According to precedent, property owners have no right to exclude people unreasonably. They can however exclude someone posing a reasonable threat.

Property owners have a right to exclude people whose actions “disrupt the regular and essential operations of the premises”

Uston does not pose a threat and has not disrupted the function of any casino operations. He possesses the usual right of reasonable access.

Whether a decision to exclude is reasonable must be determined from the facts of each case.

· Contrary to majority rule, property owners can not unreasonably exclude people from public places. You have a right to be there.

o Property owners have no legitimate interest in unreasonably excluding particular members of the public when they open their premises for public use.

o The reasoning of Uston is unpersuasive, because none of the reasons given by the court are persuasive as to why we should abandon the majority rule.

o The holding in Uston (extending the right of reasonable access to all businesses open to the public) appears to be a minority rule.

o Most states support the traditional right to exclude without cause and limit the duty to serve the public (the right of reasonable access) to innkeepers and common carriers.

· Justifications for special obligations on innkeepers and common carriers:

o Likely to be monopolies, so denial of service would deny traveling ability

o Places provided necessities, which taken away could put the public at risk of bandits and the elements

o Innkeepers and common carriers hold themselves out as ready to serve the public and the public relies on this representation.

· Argument to allow most businesses the absolute right to exclude: have to be able to control the admission to their facilities without having to prove that every person excluded would engage in unlawful activity.

o The argument points to market forces preventing someone from excluding a group of people

o The idea is to be able to kick someone out for looking like a mobster, they do not have to prove that the person was being a mobster. It is an unfair burden.

o Resorts can exclude those whose actions disrupt regular

tle, they cannot convey title to others.

o Someone who buys land from an Indian, can hold it under their law. But that will not be applied under US law. He is essentially treated as an Indian.

· The Indian inhabitants are to be considered merely as occupants, to be protected, while in peace, in the possession of their lands, but to be deemed incapable of transferring the absolute title to others.

· The absolute ultimate title has been considered as acquired by discovery, subject only to the Indian title of occupancy, which title the discoverers possessed the exclusive right of acquiring.

o The United States has exclusive title to land because of the discovery and conquest of America by Europeans.

· Thus, when title originally comes from the United States, that title has priority over any conveyance of land by an Indian tribe.

· For all parcels of land in America, the chain of title begins with the United States government.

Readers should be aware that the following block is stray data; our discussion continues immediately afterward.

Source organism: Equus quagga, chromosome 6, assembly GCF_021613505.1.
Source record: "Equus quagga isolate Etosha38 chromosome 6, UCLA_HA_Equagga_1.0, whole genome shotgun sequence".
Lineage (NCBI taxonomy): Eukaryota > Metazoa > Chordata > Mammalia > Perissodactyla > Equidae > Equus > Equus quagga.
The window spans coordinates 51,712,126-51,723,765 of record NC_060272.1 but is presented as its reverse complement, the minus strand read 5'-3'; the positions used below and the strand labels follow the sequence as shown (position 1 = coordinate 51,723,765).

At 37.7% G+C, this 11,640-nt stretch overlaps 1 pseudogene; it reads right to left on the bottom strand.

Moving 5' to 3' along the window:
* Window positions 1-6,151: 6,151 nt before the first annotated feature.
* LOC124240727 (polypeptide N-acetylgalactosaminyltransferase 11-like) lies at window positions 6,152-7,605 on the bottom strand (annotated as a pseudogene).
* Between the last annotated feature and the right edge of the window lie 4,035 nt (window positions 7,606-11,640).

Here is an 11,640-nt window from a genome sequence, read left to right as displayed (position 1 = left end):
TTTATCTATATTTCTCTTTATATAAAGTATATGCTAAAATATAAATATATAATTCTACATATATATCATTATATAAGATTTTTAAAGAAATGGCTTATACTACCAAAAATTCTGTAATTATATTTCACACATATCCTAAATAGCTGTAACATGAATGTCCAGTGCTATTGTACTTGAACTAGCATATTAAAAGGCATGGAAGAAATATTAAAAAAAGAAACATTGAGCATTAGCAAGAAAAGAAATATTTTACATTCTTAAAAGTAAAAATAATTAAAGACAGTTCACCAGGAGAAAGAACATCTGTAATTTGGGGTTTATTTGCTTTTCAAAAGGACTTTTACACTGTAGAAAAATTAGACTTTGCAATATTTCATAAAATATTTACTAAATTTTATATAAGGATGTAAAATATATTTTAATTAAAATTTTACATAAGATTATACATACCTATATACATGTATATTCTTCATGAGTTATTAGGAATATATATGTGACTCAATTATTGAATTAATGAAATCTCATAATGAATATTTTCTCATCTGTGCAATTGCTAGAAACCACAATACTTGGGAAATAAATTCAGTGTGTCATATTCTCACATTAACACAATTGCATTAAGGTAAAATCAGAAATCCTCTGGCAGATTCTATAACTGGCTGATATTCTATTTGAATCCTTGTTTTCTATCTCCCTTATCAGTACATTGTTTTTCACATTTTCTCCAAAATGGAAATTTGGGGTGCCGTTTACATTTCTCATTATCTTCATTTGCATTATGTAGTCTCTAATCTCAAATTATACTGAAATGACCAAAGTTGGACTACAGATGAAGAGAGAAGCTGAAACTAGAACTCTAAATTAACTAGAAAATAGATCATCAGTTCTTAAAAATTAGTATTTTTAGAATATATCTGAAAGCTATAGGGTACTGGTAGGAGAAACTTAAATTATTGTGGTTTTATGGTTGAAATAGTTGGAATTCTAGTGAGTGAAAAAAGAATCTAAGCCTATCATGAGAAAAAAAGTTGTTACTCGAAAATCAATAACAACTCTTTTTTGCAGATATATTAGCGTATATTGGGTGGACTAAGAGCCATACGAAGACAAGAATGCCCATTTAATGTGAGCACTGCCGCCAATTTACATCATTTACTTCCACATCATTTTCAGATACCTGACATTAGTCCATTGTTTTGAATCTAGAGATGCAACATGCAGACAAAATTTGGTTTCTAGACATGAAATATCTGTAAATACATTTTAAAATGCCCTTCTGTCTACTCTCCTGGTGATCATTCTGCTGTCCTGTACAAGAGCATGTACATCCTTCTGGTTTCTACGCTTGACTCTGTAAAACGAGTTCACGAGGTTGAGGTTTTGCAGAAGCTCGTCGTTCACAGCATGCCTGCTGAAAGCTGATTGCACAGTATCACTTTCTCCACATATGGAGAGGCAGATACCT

o The Plaintiffs do not exhibit a title which can be sustained in the Courts of the US. Indians can not give a valid title, only the US can.

Class Notes:

· Principle adopted by European powers to deal with American land:

o Discovery gave title to the government by whose subjects it was made… against all other European govts, which title might be consummated by possession.

· 1st come, 1st served

· this is a principle of international law, operative among European govts.

o What began as international law has become US law after the revolutionary war.

· “the US have unequivocally acceded to that great and broad rule by which its civilized inhabitants now hold this country.”

· US got what Britain had. Let Spain and France keep their parts.

· It will be necessary to examine not singly those principles of abstract justice which are admitted to regulate the rights of civilized nations, but those principles also which our government has adopted.

o Natural law (even though not written down or codified, still is law) – is what the law should be based on people’s perceptions of what is right.

o Positive law – The law that the sovereign has given us to decide cases.

Can natural and positive law conflict?

· What happens within territory discovered by, say, England?

o Who decides whether Indians can give good title?

· “The exclusion of all other Europeans necessarily gave to the nation making the discovery the sole right of acquiring the soil from the natives.”

· “Those relations which were to exist between the discoverer and the natives were to be regulated by themselves.”

· “The US maintain that discovery gave an exclusive right to extinguish the Indian title of occupancy, either by purchase or by conquest.”

· Positive law prevails for instrumental reasons (destabilization of titles) and “reality” (Indians are “fierce savages”)

o Ct does not say the result here is just. Rather it says that the just result is impossible (savage).

o Therefore, “the court has no choice,” the case is deciding itself.

· Indians retain a right of occupancy, but no transfer rights.